As Newland leaves the theatre he meets Ned Winsett, an acquaintance and writer. Winsett is bitter about working for a women’s weekly to support his family while he struggles as a writer. He suggests that Newland consider politics, where he can “get down in the muck” and accomplish good.
Newland is unhappy when this conversation ends because after he is married, these discussions will not occur. Three days later he receives a message from the Countess saying she is visiting the van der Luydens’ country estate and wishes he were there also. He contacts the Reggie Chiverses, rescinding previous excuses to visit them and plans a country weekend near her.
Newland seeks the Countess at Skuytercliff, but she is out and he sets off to meet her. They go together to the privacy of the Patroon’s house, another van der Luyden property. During their visit, Newland’s reaction to Ellen is becoming clearly sexual: his heart beats rapidly and he imagines her putting her arms around his neck. Their reverie is broken by the arrival of Julius Beaufort. Newland is annoyed by Beaufort’s undeniable pursuit of the Countess. The next day Newland is back in his office, his reverie in the country a fading dream.
Newland receives a note from the Countess asking to see him. Considering several possible replies, he gives up and flees for St. Augustine, where May is wintering with her parents.
Wharton emphasizes the totally separate worlds of the leisure class and the artisans through the conversation between Newland Archer and Ned Winsett. Newland has never been invited to Ned’s home or met his family. Newland does not seem to realize that soap, cleanliness, and fashionable clothing cost precious money to those in the lower class. Ned must face realities totally unknown to Newland, such as putting food on the table and a roof over his family, and if that means writing for a women’s weekly, that is what he must do. He suggests that Newland get into politics, saying that Newland’s class is a leftover from Europe and will never cause social change until they “get down in the muck.” While the rich worry about social change, they do not dirty their hands with politics. Newland tactfully sidesteps the subject, but continues to be unfulfilled by the “gentlemanly pursuit” of law, where he reads newspapers each day in his office.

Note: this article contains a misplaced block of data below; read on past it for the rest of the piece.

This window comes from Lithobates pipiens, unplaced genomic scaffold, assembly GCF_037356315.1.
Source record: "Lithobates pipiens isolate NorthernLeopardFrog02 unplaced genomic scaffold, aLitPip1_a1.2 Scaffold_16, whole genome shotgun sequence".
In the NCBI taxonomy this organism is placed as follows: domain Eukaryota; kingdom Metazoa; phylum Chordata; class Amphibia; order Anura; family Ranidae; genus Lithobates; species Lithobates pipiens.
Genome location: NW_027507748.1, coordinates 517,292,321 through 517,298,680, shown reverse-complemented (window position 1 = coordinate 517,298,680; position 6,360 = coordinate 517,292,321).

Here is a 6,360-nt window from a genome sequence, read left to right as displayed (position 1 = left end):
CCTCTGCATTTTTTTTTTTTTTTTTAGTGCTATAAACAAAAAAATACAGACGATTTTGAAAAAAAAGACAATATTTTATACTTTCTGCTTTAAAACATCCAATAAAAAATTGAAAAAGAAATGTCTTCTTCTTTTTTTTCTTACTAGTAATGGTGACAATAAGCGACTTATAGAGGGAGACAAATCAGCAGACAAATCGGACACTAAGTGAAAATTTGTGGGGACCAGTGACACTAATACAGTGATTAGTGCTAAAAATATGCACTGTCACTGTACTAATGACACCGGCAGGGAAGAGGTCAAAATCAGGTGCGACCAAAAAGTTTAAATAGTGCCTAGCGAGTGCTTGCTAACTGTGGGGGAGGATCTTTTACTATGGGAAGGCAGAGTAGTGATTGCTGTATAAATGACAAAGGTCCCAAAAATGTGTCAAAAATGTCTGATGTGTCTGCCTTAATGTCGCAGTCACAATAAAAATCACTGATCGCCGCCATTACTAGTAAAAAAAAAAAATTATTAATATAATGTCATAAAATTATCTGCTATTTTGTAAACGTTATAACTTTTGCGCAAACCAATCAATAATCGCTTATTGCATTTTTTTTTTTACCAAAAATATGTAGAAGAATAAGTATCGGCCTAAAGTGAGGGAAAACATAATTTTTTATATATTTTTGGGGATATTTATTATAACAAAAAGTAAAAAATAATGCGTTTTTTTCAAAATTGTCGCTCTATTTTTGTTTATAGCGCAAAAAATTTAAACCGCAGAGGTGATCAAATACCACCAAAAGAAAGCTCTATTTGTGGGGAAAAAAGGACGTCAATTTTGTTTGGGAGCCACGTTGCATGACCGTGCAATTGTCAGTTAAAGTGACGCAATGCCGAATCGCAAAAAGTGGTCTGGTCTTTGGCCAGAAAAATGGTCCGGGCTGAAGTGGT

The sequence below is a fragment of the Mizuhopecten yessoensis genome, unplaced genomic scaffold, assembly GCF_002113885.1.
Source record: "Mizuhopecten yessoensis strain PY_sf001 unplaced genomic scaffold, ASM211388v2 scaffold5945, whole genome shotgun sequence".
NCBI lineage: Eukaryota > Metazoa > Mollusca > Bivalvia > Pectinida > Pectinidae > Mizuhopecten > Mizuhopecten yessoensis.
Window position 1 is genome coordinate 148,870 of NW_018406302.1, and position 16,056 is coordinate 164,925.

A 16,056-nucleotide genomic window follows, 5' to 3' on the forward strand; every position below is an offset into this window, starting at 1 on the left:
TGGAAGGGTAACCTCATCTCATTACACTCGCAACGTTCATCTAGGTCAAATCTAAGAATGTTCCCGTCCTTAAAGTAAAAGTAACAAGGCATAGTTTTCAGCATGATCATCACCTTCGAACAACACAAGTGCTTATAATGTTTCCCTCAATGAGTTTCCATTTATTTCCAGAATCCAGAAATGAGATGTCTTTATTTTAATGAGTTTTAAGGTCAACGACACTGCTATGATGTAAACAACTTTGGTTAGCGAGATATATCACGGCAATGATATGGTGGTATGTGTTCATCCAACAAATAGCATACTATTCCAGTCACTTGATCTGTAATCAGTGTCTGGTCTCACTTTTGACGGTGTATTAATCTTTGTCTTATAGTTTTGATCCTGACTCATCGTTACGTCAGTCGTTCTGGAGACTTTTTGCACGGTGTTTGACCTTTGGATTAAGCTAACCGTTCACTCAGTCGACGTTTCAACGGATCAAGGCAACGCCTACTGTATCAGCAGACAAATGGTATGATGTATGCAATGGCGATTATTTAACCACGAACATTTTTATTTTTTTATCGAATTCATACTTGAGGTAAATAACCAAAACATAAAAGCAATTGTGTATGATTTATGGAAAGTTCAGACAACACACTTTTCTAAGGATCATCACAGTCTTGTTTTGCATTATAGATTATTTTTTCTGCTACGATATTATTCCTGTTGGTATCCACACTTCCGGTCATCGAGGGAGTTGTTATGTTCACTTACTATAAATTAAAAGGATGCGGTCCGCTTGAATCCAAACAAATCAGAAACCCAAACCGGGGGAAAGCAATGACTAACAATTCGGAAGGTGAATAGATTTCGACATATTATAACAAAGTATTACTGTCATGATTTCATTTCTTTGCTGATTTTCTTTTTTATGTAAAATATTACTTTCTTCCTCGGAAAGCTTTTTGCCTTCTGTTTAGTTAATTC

The unthinkable is becoming a conflict in Newland’s mind and Wharton takes the opportunity to pursue this struggle. She spins a scene of pure romance and escape by placing Newland and the Countess together in the Patroon’s cottage. Newland first sees the Countess in a red cloak against the snowy landscape, and he is enchanted by her exotic difference from the society ladies he knows. She appears to expect him when she says, “Ah, you’ve come.” For the first time, he imagines her embrace and his total attraction to her is evident. When Beaufort arrives, Newland measures his chances with the Countess against Beaufort’s and considers what might attract her to Beaufort. Even when he is back in New York, Newland cannot focus on his beloved new books, except for a book of poetry that raises his passionate longing. In considering a future without Ellen, Newland realizes, he is suffocating in the future planned for him by his upbringing and his promises. His decision to flee to Florida and May causes the reader to question whether he is trying to fight his temptation for the Countess — a socially unthinkable attraction — or his decision to pursue his social duty and stay with May.
bock a dark beer traditionally drunk in the early spring.
epistolary style of or suitable to letters or letter writing. Here, the distinct manner of the Countess’ letter writing.
grand tour a tour of continental Europe, formerly taken by young men of the British aristocracy to complete their education.